Discussions of smell pianos and perfume machines frequently indicate the need for skill on the part of the player. In Mayo's discussion of a perfume-machine played by a prince in Kaloolah, asserted to his readers that if 'he should ever have an opportunity of sniffing the melodious streams and harmonic accords evolved by a good performer, upon a properly constructed instrument, he will be compelled to admit that his nasal organ was give to him for a higher purpose' (Mayo 1887: 340). However, there is also a question whether, as with the appreciation of music, audiences – imagined or actual – required certain practices of sniffing to full appreciate and engage with a performance on a smell organ. Mayo added that the average audience member

at first… may not appreciate the more recondite combinations and delicate aperfumes, any more than a novice in music appreciates the scientific arrangement of notes in Italian or German opera, but he will at once be able to understand and admire the easy melodies - the natural succession of simple fragrances, and, in time, the cultivated sensibility of his nasal organ will enable him to comprehend the more elaborate harmonies (Mayo 1887: 341).

This was the kind of practice that novelists imagined audiences would have to develop if they were going to engage with a music of odours. Different practices of sniffing were needed when the intention was to tell a story with the smell organ rather than compose a series of harmonies and melodies of scent. In the case of the Piselli’s, a newspaper description of their ‘nose concert’ at the Paris exposition in 1900 reveals the difficulties attendant on matching authorial intention and audience interpretation when it came to smell. The first scent released by the scent organ was that of tar. The journalist described how he

… thought of coal gas, the tragedies so frequently enacted by this popular means of sucide in our capital... But the signora knew better. Her persuasive voice told of the Gulf of Naples, its shipyards and forests of masts, of the red-capped lazzsaroni, of sailors lying on the strand or working because they got tired of being idle ('A Concert in Perfumes', 1900: 876).

In the case of the Piselli’s scent organ, poetic words helped to stabilise the meaning of the odours emitted by their instrument and ensure their correct interpretation by audiences. Later in the performance, the audience manages to recognise the intended scent straight away:

After lunch a stroll into the country. "New-mown hay!" cried six or seven ladies at once, and everybody applauded ('A Concert in Perfumes', 1900: 876).

For the audience there was clearly a pleasure to be derived from correctly recognising the scents as they wafted out from the stage. This involved listening for recognition rather than developing an aesthetic appreciation of smells. However, it also suggests that audiences for smell concerts would be expected to develop their skills in imagining through and with scent. This kind of imaginative engagement, in which the audience members become lost in the scents that emerge from the smell-organ, is on show in Punch’s satirical imagining of a ‘Recital of Smell Harmonies’ in 1935. In this image, a satire on the newly formed ‘Smell Society’, the odours emerge in clouds from long tubes that seem to combine the phonograph speaker and the tubes of an organ. The audience, reclining in their seats with their eyes closed, are lost in a form of olfactory revery (Punch 1935: 63). However, as one of the earliest visualisations of a smell concert suggests, not all audience members might be so enthralled. In the 1844 image of a smell concert in L’Illustration we see the prone bodies of a dead cat and dog, upside down with their legs rigidly pointing skyward as if the symphony of odours had suddenly struck them down (Bradstreet 2022: 34).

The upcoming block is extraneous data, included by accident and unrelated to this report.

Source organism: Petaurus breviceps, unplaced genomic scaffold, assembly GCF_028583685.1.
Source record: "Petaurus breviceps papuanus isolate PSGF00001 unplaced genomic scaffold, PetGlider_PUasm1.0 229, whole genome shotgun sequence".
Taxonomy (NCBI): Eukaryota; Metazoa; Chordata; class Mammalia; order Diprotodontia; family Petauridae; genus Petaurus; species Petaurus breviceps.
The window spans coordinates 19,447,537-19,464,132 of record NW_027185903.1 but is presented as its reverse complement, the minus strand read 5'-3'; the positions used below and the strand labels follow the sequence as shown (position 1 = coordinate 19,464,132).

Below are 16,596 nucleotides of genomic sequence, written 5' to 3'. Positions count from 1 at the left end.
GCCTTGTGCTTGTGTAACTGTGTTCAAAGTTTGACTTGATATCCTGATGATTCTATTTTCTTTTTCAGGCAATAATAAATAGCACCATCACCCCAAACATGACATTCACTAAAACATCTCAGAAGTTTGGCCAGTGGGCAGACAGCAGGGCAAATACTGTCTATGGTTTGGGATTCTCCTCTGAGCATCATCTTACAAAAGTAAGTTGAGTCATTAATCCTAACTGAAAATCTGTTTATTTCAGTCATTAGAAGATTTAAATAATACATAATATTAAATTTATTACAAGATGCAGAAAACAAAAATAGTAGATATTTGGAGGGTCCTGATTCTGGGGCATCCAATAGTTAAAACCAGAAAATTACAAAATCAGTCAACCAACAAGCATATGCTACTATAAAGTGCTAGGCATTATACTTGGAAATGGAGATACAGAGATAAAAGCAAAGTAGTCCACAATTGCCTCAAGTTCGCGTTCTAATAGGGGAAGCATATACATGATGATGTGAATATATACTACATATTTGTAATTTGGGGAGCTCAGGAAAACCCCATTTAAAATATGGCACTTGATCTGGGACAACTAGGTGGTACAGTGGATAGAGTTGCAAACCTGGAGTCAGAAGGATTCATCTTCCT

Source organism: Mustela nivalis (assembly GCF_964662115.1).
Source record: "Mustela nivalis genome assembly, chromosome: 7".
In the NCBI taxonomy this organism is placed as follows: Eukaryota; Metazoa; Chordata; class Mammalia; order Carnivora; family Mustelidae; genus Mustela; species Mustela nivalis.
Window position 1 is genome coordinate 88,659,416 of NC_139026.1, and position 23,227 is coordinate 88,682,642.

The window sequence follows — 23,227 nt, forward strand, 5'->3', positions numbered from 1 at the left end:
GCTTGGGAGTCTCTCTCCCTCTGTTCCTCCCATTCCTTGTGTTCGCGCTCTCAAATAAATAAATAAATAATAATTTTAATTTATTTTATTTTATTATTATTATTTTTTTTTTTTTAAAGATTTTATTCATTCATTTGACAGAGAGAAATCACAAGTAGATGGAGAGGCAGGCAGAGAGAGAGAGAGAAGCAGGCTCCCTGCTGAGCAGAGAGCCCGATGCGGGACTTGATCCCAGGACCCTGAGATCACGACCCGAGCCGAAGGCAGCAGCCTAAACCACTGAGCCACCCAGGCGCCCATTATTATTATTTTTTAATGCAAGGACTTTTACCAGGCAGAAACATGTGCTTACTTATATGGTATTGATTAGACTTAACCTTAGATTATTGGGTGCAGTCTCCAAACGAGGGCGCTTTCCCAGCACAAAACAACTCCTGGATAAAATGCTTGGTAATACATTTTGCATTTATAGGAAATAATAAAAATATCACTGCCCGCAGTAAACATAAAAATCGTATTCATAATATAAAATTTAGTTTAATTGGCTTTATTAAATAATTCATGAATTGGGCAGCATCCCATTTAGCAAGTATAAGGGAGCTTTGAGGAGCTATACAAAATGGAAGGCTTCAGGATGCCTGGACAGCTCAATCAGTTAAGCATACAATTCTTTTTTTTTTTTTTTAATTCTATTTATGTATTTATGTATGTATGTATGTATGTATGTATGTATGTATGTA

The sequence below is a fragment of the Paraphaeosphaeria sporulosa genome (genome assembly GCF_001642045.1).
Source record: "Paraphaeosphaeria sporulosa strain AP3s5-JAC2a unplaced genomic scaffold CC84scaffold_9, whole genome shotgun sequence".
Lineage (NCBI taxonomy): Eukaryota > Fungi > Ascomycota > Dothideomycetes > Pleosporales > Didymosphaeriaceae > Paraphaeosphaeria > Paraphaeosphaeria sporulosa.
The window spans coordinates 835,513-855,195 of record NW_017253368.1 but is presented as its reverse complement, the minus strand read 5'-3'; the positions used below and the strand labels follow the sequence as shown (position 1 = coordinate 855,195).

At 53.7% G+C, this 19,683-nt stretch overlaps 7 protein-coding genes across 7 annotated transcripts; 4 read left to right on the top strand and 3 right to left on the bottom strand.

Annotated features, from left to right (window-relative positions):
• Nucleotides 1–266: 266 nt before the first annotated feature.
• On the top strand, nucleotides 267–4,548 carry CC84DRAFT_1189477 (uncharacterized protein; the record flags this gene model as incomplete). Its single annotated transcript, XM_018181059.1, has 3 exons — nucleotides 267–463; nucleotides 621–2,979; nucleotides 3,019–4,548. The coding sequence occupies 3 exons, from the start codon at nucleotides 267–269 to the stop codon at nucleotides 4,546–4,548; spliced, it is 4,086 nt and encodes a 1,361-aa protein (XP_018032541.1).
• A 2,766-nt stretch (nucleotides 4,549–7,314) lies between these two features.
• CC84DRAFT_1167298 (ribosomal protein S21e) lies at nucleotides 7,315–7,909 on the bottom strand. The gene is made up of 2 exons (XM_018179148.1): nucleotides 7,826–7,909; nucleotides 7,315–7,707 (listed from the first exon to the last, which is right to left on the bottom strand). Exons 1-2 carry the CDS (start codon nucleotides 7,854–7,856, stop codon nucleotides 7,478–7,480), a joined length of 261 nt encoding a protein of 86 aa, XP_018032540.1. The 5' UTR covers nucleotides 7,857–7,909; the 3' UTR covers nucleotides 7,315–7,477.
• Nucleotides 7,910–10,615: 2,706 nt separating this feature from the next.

Figure 3. Members of the newly formed SMELL SOCIETY attend a Recital of SMELL HARMONIES given at the Queen’s Hall by SIGNOR NOSTROLI, the well-known SMELL VIRTUOSO, from Punch, July 17, 1935.

Feelings and Noses

The kinds of performances that imagined smell organs and odour pianos could engage in were described as emotional journeys. For example, in Lasswitz's futurological fantasy a piece played on the ododion takes the audience through on a journey of love gained and lost: 

roses, violets, and lilacs called forth memories of that golden springtime when love first budded into bloom. Now this fragrance vanishes, jasmine fills the room; we believe we hold in our hands that bunch of withered flowers whose beauty had vanished even as our young love passed away, and an inexpressible feeling of sadness fills our heart. But there, through all this melancholy, we smell the scorn and the frivolity of the inconstant, conveyed by the aroma of wine, - the presence of alcoholic fumes is more and more perceptible, and now like a cry of horror, - a soul-disturbing discord, - it is powder, and we are surrounded by the odor of the tomb, bringing with it hopelessness and despair (Lasswitz 1879: 7).